It looks like Roundup Ready alfalfa seed will be available to growers again late next year. USDA’s Animal and Plant Health Inspection Service (APHIS) reportedly is on schedule preparing the court-ordered environmental impact statement (EIS) on Roundup Ready alfalfa, and proponents are confident it will show that the transgenic alfalfa and conventional alfalfa can successfully co-exist.

Mark McCaslin, president of Forage Genetics International, was part of a National Alfalfa & Forage Alliance (NAFA) delegation that recently visited APHIS in Washington, D.C. “We asked for an update on the court-ordered Roundup Ready alfalfa EIS,” he reports. “They told us they expect to have a draft EIS completed by the end of 2008 or very early 2009.” Following a public comment period, the agency will draft a final EIS. “They said that at this stage they believe the EIS process is on track for the promised two-year completion, suggesting a deregulation decision in late 2009,” says McCaslin.

He says a critical part of the EIS will focus on a review of stewardship strategies for managing co-existence of alfalfa seed and forage production for genetically enhanced (GE) and various GE-sensitive markets. “Based on NAFA’s positive conclusions from its comprehensive analysis of co-existence strategies (summarized on NAFA’s Web site,, I am optimistic about a positive outcome.”

Although two years seems like a long time, it’s in the best interest of the alfalfa industry that the EIS is as thorough as possible to minimize the risk of a new lawsuit challenging the process and the deregulation decision, says McCaslin. “APHIS appears cognizant of that risk, and is doing all it can to be sure that it adheres to the EIS process, and that the analysis is as thorough as possible.”

On June 10, arguments were heard in the Ninth Circuit Court of Appeals on an appeal of the May 3, 2007, permanent injunction prohibiting any new planting of Roundup Ready alfalfa seed. The appeal was filed by USDA, Forage Genetics, Monsanto and several Roundup Ready alfalfa growers, and argued by Mark Kesselman, the USDA general counsel. It asserts that the injunction imposed unnecessary restrictions and costs on alfalfa hay and seed growers.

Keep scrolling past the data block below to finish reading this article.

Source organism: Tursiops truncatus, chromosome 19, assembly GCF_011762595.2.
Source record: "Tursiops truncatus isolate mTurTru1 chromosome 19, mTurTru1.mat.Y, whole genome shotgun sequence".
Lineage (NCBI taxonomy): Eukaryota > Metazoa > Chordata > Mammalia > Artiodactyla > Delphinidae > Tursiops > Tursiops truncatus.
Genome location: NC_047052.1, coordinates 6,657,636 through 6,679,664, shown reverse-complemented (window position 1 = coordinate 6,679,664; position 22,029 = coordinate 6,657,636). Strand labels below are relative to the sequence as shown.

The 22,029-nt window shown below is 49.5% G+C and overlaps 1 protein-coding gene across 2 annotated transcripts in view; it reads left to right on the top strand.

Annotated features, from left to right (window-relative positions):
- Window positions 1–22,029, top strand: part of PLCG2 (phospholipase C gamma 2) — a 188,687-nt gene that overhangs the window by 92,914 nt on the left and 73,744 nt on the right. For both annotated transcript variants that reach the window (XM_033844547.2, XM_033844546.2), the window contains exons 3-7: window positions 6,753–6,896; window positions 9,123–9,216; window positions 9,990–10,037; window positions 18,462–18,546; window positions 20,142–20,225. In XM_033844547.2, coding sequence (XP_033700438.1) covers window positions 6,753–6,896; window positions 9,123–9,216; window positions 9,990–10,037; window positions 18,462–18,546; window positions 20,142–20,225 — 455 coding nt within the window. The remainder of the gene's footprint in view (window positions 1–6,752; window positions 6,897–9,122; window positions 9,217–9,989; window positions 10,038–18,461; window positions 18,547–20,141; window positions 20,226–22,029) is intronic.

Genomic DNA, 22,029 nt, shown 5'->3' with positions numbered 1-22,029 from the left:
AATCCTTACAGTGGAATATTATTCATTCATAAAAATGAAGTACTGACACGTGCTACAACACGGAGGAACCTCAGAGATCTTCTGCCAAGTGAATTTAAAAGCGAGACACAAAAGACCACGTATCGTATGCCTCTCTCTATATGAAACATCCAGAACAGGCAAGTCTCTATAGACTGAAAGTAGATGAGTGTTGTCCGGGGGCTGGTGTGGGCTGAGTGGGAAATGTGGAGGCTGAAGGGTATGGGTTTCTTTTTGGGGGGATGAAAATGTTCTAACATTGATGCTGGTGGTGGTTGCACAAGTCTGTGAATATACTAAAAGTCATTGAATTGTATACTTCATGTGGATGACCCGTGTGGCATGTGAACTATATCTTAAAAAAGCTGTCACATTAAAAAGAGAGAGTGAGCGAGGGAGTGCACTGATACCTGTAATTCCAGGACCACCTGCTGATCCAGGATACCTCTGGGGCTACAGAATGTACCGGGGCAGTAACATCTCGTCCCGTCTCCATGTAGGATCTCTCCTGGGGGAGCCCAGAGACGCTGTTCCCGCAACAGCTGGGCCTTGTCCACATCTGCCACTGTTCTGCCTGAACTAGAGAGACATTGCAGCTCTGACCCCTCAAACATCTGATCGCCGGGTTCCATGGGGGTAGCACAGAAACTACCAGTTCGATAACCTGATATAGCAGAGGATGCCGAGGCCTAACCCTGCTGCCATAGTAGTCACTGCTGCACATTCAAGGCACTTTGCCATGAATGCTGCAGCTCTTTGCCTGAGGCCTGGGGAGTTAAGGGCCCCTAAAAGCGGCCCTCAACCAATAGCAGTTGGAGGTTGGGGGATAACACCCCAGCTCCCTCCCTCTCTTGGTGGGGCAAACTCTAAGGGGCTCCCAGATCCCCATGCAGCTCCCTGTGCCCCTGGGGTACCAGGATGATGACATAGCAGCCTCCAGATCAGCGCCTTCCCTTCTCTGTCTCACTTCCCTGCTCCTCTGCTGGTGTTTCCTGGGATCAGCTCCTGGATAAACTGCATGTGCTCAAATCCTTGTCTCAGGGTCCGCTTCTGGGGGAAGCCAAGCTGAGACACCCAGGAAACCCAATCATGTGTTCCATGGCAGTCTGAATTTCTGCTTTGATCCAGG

“We’re not thinking that this is going expedite the commercial availability of Roundup Ready alfalfa seed for new plantings,” says McCaslin. “There are so many unknowns in the legal process, to predict any sort of outcome at this point would be very difficult.”

He doubts that a January 2008 lawsuit challenging the legality of Roundup Ready sugarbeets will affect the Roundup Ready alfalfa case. Plaintiffs in the sugarbeet suit include the Center for Food Safety (CFS), the same group that led the lawsuit against Roundup Ready alfalfa, and it was filed in the same federal court in northern California. CFS tried unsuccessfully to get the sugarbeet suit adjoined to the Roundup Ready alfalfa case, says McCaslin.

“It’s being handled as a completely separate case by a different judge, so it probably doesn’t have much impact,” he says.

Forage Genetics developed the first Roundup Ready alfalfa varieties under a licensing agreement with Monsanto. The varieties were introduced to growers in 2005, then were pulled off the market following a March 12, 2007, preliminary injunction and kept off by the May 3 permanent injunction. The lawsuit leading to the injunctions claimed, and the judge in the case agreed, that USDA erred when it deregulated Roundup Ready alfalfa without first completing an EIS.